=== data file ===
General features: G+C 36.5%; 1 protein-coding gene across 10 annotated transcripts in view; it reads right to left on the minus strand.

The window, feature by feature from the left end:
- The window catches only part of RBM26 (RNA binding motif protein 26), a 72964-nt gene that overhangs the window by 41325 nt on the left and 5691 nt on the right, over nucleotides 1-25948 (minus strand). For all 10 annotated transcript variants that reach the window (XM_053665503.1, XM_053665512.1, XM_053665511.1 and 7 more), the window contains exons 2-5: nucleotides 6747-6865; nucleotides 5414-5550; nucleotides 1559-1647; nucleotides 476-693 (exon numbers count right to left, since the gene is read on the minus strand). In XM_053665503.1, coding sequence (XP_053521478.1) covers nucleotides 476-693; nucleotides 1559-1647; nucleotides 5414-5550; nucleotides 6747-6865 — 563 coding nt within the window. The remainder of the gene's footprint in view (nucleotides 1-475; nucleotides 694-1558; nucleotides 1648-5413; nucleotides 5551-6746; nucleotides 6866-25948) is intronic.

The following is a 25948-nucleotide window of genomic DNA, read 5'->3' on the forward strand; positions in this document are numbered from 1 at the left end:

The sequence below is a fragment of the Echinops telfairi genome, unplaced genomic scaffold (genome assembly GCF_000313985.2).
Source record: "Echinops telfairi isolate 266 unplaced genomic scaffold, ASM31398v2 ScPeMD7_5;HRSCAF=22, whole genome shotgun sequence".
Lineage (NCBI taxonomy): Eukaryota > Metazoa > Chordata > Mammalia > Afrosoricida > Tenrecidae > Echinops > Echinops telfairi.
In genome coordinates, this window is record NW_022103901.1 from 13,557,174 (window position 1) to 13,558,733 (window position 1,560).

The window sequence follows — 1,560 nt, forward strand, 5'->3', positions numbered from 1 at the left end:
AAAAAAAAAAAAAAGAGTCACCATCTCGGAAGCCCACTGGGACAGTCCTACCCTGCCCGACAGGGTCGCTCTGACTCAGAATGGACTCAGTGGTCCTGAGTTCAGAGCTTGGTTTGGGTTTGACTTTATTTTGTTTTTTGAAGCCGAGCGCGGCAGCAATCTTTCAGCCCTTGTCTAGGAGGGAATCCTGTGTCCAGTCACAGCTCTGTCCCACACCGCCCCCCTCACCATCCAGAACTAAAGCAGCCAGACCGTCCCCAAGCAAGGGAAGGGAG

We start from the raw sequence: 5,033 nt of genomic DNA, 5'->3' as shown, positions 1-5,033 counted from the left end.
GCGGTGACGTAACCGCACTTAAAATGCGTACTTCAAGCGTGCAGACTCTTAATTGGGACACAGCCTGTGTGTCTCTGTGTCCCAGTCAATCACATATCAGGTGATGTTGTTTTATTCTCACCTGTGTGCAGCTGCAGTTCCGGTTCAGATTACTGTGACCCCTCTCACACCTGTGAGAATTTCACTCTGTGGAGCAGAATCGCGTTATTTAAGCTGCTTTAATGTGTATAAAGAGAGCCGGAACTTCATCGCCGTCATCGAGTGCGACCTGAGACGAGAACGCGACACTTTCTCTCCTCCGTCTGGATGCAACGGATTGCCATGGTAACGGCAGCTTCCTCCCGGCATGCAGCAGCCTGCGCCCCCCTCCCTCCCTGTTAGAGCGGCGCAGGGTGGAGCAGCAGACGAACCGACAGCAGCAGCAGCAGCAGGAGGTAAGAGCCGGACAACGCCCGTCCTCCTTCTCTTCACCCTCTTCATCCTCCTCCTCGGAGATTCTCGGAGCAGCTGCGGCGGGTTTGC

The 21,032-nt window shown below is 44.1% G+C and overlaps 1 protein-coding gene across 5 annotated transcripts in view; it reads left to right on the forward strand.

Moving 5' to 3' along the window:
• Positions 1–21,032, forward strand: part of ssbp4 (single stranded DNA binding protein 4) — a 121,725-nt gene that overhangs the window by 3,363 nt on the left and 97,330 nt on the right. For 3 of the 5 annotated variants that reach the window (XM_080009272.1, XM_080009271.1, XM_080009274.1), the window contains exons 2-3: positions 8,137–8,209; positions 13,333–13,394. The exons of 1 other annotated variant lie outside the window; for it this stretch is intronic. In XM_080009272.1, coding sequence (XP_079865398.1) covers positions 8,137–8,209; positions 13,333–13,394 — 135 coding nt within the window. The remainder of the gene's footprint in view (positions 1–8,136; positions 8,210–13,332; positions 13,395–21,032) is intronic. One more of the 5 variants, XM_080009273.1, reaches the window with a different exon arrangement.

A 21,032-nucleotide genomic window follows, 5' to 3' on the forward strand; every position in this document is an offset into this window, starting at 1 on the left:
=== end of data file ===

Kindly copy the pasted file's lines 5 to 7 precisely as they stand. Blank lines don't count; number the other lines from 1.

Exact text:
The sequence below is a fragment of the Echinops telfairi genome, unplaced genomic scaffold (genome assembly GCF_000313985.2).
Source record: "Echinops telfairi isolate 266 unplaced genomic scaffold, ASM31398v2 ScPeMD7_5;HRSCAF=22, whole genome shotgun sequence".
Lineage (NCBI taxonomy): Eukaryota > Metazoa > Chordata > Mammalia > Afrosoricida > Tenrecidae > Echinops > Echinops telfairi.